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Colloquium - Brooks

ECCR 245

Power-Aware Computing: New Challenges for the Computer Architect
Princeton University

The field of computer architecture has recently seen a rapidly expanding interest in power-aware computing at the architectural and software level. Power-aware computing has traditionally been the primary focus of designers of portable and battery-powered computing systems and has in the past largely been considered a low-level circuit design issue. In the past several years, we have seen two major shifts in the focus of power-aware computing that have greatly increased the amount of research interest in this field. First, the need for power-efficient designs is no longer solely associated with portable computing systems. Power dissipation has rapidly become a first-order design constraint in virtually every type of computing system including hand-held devices, set-top entertainment systems, desktop computers, and the most performance-hungry compute servers. The second major is that researchers in power-aware design have begun to focus on power and energy savings at higher levels in the design hierarchy including the logic design, microarchitecture, instruction set architecture, and software. In this talk I will focus on the two major thrusts of my thesis research at Princeton. First, I will discuss the challenges of architectural-level power modeling and describe a framework that I have developed for estimating power in tandem with an architectural performance simulator. This framework, called Wattch, is publicly available for the research community to develop and use. Next I will discuss how my research has utilized this framework to develop techniques for reducing power in high-performance computing systems. These techniques, focusing on the dynamic characteristics of program behavior, seek to significantly reduce the power and thermal demands of computer systems. Finally, I will discuss avenues for future research in the areas of power modeling and power-efficient design.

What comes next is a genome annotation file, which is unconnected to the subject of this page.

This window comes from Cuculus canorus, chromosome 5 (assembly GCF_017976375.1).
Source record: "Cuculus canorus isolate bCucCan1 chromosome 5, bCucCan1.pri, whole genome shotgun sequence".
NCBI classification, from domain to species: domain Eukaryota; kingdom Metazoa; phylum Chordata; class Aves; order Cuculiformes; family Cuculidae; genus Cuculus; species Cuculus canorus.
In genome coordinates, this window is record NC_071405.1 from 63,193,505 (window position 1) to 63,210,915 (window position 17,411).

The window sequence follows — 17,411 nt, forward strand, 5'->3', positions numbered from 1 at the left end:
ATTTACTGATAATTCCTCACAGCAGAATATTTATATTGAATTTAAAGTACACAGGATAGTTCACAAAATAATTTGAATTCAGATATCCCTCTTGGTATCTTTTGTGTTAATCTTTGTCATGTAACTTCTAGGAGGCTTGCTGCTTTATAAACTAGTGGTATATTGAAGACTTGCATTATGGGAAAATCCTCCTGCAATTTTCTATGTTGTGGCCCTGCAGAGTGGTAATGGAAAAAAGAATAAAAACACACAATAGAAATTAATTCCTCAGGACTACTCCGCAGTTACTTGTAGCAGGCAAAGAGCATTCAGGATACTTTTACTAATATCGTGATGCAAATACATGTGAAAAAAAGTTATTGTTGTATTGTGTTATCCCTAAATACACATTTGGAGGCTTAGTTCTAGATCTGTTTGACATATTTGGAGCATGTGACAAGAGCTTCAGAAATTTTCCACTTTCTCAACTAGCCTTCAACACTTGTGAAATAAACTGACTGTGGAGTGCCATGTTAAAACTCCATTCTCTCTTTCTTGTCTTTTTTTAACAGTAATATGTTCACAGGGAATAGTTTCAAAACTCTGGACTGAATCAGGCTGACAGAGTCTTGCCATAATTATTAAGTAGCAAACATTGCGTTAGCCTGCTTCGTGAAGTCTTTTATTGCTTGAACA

Hosted by John Bennett.
Refreshments will be served immediately following the talk in ECOT 831.

The Department holds colloquia throughout the Fall and Spring semesters. These colloquia, open to the public, are typically held on Thursday afternoons, but sometimes occur at other times as well. If you would like to receive email notification of upcoming colloquia, subscribe to our Colloquia Mailing List. If you would like to schedule a colloquium, see Colloquium Scheduling.

Sign language interpreters are available upon request. Please contact Stephanie Morris at least five days prior to the colloquium.

See also:
Department of Computer Science
College of Engineering and Applied Science
University of Colorado Boulder
Boulder, CO 80309-0430 USA
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